NRL News

“America” magazine editorializes against physician-assisted suicide

by | Oct 23, 2015

By Dave Andrusko

California Gov. Jerry Brown

California Gov. Jerry Brown

America is a respected national Catholic journal which I twice wrote for many moons ago. In its November 2 issue, the editors ponder “Euthanasia in California.”  Their considerations are worthy elaborating on.

Our readers are already fully aware that Gov. Jerry Brown, after a prolonged wait, decided to sign a law legalizing physician-assisted suicide. He touched all the pro-bases–such as the specter of “dying in prolonged and excruciating pain”–and concluded whether or not he himself would someday want to be “assisted” to die, “ I wouldn’t deny that right to others.”

In addition to reposting commentaries from others, we tackled all that in more here and here.

The editors of America begin by observing that this is a major victory for the “so-called right to die movement.”

In attempting to allow individuals to “die with dignity,” these laws end up devaluing life at all stages and elevate an idea of freedom that is fundamentally at odds with an authentically human understanding of individual dignity in relation with God and community. But there are many other persuasive arguments against assisted suicide laws that deserve a wide hearing. One need not be a Christian or a believer to see the serious problems with laws that legalize a “right to die. [Emphasis mine.]

The editorial is extremely thoughtful on many levels. Here are just two of the many warnings we do well to heed.

#1. “The scenario presented by Governor Brown”

presents only part of the picture. People who suffer near the end of their lives do not make these critical decisions in a vacuum. Their suffering includes not only physical pain but sometimes also despair over the absence of people to depend on or resources they need. This law does nothing to address that lack of support; indeed it suggests that the right response is not to ask for help in bearing suffering but rather for assistance in removing the perceived burden their lives have become.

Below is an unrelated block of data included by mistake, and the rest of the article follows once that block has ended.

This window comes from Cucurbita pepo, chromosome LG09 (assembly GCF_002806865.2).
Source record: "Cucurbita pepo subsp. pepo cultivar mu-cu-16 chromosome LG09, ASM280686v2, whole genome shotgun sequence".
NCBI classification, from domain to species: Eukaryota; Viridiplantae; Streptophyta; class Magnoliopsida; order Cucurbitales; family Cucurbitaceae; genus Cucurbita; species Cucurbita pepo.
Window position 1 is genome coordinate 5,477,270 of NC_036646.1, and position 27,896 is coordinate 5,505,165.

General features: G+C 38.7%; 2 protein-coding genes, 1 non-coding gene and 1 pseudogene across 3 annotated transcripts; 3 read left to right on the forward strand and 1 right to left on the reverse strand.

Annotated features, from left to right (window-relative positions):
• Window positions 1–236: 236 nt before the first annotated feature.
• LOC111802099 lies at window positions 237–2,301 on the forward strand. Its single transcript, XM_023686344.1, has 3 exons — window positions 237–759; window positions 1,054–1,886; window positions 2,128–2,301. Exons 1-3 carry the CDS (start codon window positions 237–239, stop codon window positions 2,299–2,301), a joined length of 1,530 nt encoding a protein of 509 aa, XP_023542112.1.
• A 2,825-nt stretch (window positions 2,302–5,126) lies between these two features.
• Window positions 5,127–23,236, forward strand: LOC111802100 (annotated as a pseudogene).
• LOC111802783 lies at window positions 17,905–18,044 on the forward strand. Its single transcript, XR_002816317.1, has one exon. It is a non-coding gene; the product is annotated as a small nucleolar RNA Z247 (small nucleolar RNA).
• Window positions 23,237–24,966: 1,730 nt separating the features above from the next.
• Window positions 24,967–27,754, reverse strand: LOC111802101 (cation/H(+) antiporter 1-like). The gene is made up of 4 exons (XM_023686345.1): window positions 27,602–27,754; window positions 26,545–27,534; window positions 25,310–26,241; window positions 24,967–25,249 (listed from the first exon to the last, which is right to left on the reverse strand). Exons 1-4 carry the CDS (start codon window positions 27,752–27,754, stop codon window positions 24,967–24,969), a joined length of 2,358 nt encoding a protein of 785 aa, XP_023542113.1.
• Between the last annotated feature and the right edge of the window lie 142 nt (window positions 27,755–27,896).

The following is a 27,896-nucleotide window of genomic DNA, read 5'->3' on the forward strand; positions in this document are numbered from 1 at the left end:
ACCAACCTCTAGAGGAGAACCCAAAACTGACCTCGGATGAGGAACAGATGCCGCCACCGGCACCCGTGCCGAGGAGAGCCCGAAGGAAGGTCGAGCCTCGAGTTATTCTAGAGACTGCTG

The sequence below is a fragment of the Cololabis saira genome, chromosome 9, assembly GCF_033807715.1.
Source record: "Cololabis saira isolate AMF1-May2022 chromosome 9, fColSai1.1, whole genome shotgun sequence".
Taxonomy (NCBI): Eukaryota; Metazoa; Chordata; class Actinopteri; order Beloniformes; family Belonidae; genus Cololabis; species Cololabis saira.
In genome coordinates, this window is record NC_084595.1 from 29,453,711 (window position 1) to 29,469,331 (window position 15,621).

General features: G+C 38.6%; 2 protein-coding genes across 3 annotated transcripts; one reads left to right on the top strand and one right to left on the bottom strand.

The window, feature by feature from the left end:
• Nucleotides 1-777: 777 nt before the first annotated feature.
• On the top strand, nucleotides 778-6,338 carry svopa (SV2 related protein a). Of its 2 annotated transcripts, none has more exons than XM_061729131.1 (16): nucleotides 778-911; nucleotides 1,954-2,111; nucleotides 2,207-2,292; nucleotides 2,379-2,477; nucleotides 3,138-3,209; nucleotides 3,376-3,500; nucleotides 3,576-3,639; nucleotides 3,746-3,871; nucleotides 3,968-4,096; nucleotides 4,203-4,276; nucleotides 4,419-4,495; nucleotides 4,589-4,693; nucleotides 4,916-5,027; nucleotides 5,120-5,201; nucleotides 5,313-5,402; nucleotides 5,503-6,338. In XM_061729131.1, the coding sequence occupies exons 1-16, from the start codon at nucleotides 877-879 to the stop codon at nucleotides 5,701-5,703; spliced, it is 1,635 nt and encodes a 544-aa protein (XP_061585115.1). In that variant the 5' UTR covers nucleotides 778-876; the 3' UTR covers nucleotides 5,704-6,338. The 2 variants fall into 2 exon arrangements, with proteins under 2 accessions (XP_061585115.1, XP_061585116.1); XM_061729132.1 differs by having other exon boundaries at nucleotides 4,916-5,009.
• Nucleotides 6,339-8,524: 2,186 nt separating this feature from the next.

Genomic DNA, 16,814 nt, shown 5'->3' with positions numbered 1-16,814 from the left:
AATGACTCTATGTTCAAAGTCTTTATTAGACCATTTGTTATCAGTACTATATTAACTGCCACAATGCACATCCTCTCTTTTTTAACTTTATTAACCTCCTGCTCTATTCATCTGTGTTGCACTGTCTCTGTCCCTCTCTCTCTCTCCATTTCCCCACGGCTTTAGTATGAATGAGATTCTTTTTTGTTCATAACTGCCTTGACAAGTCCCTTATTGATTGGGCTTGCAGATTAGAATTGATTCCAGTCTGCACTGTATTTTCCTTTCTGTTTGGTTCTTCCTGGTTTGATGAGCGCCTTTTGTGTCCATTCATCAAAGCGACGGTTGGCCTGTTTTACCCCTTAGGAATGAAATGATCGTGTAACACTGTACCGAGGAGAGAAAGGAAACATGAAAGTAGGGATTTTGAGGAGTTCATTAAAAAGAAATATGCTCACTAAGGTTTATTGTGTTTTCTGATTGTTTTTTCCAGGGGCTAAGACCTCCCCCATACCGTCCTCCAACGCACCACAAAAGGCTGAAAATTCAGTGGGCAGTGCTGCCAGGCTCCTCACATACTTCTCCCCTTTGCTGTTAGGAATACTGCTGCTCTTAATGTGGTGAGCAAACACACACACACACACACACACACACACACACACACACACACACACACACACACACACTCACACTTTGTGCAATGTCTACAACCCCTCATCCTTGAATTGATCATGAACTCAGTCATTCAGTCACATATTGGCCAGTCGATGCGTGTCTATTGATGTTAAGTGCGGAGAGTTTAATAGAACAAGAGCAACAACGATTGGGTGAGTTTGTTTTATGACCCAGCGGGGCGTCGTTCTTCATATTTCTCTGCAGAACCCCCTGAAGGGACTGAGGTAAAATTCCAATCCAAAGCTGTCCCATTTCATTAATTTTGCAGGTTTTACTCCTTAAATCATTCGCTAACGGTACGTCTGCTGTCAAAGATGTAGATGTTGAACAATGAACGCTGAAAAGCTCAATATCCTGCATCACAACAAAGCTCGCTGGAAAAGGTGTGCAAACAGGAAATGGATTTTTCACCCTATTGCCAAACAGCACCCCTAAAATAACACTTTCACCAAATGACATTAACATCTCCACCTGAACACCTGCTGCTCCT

This cannot be emphasized enough. Physical pain ranks well down the list of reasons people offer as explanations why they want “help” to die. They are deeply distressed that they are a burden–and often this is just a reflection of the message sent to them by others. They need support, the kind of support that is straightforward and not hedged in any way.

#2. “California’s new law was passed against the strong resistance of the disability rights community.”

These advocates have argued time and again that the introduction of assisted suicide laws into a for-profit health care system is a dangerous experiment. The plain fact is that it is less expensive to administer life-ending drugs than to pay for pain management or extended hospice care. It should give us pause that California’s End-of-Life Option Act was passed while the legislature was considering ways to address funding shortfalls for Medi-Cal, the state’s health insurance program for the poor. In that effort, they were unsuccessful. As the state’s Catholic bishops pointed out, California’s poorest residents do not have access to palliative care, yet now they have the right to end their lives.

This is not some scenario spun out of whole cloth. We have written many times about Oregon resident Barbara Wagner who had recurrent lung cancer. A Medicaid administrator denied her payment for chemotherapy but assured her that her assisted suicides would be fully covered.

The forces behind physician-assisted suicide, most notably “Compassion & Choices,” feel they are on a roll. Didn’t matter that legislative chicanery was used to give the bill another chance to pass, it passed.


The message is to clear to the rest of us. We have thwarted dozens of attempts in other states to open the floodgates.

Compassion & Choices will attempt to use California as a springboard to more victories. That requires even greater diligence on our part.

Challenge extended, challenge taken.

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Categories: Assisted Suicide